By Bob Hiller –
I recently had a great conversation with some old friends about why I like sports. Not being fans, they could only see the negative impact of sports on culture, higher education, and the church. Though I vehemently tried to defend the benefit of sports, much of what they said resonated with me. What is wrong with sports? Or, perhaps a better question is, what is wrong with our attitude towards them? Is there something wrong with playing and watching sports? Are sports nothing more than an idol that needs to be smashed? Maybe, but idolatry is too easy of an answer. Idols are typically made out of the good parts of creation. So, if sports are an idol, it means that there is something good about them that we are twisting and abusing. So, why sports? Why do we need them? Do we need them at all? That question brought me back to Chesterton and alcohol.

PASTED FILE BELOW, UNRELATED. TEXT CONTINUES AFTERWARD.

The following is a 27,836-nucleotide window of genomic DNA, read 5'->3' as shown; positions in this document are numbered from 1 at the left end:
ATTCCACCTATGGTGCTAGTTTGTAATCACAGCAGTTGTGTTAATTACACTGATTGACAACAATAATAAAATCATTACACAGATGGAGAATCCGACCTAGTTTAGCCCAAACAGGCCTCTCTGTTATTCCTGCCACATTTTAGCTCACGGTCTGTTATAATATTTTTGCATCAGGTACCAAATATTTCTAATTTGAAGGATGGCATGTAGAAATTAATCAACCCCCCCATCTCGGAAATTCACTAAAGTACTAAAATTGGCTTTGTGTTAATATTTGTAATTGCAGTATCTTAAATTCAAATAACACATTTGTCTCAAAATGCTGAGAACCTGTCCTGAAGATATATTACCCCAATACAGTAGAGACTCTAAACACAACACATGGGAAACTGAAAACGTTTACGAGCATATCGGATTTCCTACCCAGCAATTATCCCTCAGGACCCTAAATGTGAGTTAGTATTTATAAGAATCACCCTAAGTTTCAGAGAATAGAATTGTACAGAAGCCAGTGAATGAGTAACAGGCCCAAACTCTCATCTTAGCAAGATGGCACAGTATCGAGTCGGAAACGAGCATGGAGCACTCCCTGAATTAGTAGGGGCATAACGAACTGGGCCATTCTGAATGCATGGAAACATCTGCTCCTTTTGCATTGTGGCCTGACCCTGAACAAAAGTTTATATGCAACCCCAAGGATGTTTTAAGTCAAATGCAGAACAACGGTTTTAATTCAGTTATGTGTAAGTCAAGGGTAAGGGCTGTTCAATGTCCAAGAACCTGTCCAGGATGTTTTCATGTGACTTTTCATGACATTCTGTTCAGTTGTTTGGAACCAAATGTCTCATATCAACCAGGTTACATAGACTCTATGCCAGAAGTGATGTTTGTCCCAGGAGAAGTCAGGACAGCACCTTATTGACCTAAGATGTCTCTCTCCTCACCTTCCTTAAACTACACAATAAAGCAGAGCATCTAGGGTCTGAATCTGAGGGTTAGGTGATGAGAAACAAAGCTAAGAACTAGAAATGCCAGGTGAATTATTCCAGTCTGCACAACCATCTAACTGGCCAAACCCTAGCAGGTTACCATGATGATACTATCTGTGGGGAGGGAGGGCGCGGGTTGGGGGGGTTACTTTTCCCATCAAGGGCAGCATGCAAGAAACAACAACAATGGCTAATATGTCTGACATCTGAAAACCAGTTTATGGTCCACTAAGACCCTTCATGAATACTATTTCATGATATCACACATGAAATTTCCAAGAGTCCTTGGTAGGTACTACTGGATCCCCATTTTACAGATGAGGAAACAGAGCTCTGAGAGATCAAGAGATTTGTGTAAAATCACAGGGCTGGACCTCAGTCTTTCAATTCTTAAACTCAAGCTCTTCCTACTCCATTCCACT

In his delightful book, Heretics, GK Chesterton writes on the problem with a puritanical view of alcohol. Prohibition sought to rid us of alcoholism by removing all forms of booze. Drinking for pleasure would lead to all forms of fornical kaboodelin’ (as Dr. Rosenbladt used to say). However, some suggested alcohol could be used when needed for medical reasons. In response, Chesterton says:
“The one genuinely dangerous and immoral way of drinking wine is to drink it as a medicine…Drink because you are happy, but never because you are miserable. Never drink when you are wretched without it, or you will be like the grey-faced gin-drinking in the slum; but drink when you would be happy without it you will be like the laughing peasant of Italy. Never drink because you need it, for this is rational drinking, and the way of death and hell. But drink because you do not need it, for this is irrational drinking, and the ancient health of the world.” (pg. 41-42)
So, the problem with drinking is not that people do it for fun, but that they need it. Wine gladdens the heart of man, but it becomes dangerous once the heart needs wine to be glad.